# The second dual space

There is something basic I don't understand about the second dual space. Assume $$X$$ is a normed linear space. Denote by $$X^{*}$$ the dual space of $$X$$. If we fix an $$x \in X$$, $$X^{*}(x)$$ is a bounded linear functional and their space is called the second dual.

Here comes the part I don't understand. Isn't the second dual just $$X$$ again? What am I missing?

• If $X^*$ is a space, what is $X*(x)$. Do you mean $f \in X^*$ and then $f(x)$? Because then $f(x) \in \mathbb R$ or $\mathbb C$. Apr 20 '20 at 8:24

Spaces $$X$$ for which $$X^{**}=X$$ are called reflexive spaces. Not every Banach space is reflexive. (An incomplete normed linear space can never be reflexive). $$C[0,1]$$ is an example of a non-reflexive space. All finite dimensional spaces are reflexive.
I think your problem is that you mixed the "continuous" dual and the "algebraic" dual. For a given normed vector space $$X$$ over $$\mathbb{R}$$ or $$\mathbb{C}$$, we have the dual $$X^{\ast }$$ consisting of all continuous linear functionals on $$X$$, and the "dual space" $$X'$$ consisting of all linear functionals on $$X$$. For the second one, we naturally have $$X''\cong X$$ algebraically as vector spaces(this is a wrong argument. In fact, we have $$\dim X'\geq 2^{\dim X}$$. See page 207 of Hungerford's Algebra.), but for the first one, there is no reason that the second dual is isomorphic to $$X$$. The answer of Murthy has given a counter-example.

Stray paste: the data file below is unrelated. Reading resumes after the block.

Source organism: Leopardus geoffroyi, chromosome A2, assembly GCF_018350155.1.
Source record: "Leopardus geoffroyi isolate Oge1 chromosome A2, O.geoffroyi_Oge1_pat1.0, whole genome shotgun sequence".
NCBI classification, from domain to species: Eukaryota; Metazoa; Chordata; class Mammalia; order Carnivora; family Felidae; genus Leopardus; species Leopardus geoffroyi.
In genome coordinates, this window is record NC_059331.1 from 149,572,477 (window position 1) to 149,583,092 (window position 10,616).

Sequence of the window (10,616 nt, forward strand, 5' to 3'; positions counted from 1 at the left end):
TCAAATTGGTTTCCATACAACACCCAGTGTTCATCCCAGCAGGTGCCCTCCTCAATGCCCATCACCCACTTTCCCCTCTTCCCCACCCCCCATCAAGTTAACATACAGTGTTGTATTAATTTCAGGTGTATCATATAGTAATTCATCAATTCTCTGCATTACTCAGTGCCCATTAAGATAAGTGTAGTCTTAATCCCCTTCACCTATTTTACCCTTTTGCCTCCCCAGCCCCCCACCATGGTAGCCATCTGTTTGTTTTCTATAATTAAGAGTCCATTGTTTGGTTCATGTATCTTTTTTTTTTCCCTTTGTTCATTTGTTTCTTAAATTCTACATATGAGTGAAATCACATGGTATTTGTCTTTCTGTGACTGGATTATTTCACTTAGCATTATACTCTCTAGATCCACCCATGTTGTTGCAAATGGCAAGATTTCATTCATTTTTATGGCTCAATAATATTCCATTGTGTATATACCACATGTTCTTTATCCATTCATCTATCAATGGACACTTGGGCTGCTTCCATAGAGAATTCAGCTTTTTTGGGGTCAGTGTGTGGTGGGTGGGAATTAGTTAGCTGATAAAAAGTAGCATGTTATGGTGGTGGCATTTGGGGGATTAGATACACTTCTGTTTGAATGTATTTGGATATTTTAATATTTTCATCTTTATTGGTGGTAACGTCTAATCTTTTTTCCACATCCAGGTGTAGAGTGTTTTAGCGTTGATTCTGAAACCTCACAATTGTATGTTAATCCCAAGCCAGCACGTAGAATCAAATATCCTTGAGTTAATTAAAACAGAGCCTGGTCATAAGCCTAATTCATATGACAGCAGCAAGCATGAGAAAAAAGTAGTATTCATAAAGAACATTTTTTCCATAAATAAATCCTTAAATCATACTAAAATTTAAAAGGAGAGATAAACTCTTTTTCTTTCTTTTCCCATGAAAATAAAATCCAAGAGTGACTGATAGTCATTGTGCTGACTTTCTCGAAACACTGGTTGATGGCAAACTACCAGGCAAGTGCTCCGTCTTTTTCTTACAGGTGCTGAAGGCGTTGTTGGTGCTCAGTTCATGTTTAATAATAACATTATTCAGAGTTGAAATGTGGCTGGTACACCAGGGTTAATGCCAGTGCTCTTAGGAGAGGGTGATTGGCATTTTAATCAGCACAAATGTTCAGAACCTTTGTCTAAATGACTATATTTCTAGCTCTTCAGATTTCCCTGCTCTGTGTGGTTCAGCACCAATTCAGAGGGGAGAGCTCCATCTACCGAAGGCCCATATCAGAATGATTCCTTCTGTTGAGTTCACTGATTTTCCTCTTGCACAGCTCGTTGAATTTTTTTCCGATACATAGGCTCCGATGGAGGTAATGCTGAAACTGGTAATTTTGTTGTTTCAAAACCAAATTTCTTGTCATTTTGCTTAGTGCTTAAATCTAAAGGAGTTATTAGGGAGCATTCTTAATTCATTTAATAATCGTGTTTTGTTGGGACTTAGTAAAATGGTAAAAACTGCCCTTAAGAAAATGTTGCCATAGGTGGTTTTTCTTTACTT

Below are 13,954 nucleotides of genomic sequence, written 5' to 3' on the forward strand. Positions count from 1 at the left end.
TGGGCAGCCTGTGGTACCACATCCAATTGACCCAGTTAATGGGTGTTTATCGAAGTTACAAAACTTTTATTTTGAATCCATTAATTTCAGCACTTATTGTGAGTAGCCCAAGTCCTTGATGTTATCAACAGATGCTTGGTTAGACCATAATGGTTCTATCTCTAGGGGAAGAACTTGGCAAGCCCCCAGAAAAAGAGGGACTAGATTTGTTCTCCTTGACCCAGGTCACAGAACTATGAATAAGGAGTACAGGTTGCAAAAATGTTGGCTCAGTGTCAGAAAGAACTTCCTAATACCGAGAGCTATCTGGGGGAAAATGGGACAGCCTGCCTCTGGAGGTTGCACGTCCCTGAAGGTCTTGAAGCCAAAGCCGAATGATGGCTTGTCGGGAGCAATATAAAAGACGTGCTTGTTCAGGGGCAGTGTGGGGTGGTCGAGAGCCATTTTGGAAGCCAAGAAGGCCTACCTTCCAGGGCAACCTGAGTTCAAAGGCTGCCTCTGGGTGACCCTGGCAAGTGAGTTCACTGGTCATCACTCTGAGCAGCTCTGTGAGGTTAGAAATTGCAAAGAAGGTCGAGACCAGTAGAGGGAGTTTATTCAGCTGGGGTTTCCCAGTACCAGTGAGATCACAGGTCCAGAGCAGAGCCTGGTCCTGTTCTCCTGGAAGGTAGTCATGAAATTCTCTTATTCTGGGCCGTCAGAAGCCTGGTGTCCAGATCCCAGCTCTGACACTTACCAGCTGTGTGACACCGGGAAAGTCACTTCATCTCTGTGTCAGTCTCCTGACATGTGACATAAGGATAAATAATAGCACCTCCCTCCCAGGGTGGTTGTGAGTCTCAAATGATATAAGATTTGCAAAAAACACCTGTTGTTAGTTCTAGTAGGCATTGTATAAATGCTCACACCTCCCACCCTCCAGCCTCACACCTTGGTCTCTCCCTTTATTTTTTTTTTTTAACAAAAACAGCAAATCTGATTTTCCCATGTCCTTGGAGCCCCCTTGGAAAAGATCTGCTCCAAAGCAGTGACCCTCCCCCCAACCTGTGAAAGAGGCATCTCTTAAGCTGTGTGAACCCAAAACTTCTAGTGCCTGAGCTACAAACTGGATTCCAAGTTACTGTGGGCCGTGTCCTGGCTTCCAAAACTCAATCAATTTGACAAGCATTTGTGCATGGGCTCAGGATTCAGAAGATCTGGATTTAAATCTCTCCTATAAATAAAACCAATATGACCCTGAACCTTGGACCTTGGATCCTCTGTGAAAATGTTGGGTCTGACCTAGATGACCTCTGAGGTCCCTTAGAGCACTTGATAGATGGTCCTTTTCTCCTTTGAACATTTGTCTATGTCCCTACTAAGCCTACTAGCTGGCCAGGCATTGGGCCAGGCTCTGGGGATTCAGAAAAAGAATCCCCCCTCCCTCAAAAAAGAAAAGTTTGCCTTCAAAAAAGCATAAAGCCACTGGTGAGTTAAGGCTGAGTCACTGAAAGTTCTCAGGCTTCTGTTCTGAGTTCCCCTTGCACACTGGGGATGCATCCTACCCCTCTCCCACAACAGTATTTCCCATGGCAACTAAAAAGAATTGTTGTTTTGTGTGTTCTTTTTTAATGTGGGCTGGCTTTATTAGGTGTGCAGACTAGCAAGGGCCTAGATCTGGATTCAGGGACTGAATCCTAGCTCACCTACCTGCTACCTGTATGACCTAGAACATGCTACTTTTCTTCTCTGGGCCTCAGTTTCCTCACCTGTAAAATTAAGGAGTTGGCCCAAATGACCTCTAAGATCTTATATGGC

• In general, we only have $X\hookrightarrow X''$ with the algebraic dual as well, they are not isomorphic if $\dim X\ge\omega$, are they? Apr 20 '20 at 11:05
• @Berci You are right. Hungerford's Algebra gives the result that a dual of a vector space with dimension infinity would have $\dim X'>\dim X$ as cardinal numbers.(Exactly, exercise 12 in page 207.) Apr 21 '20 at 6:25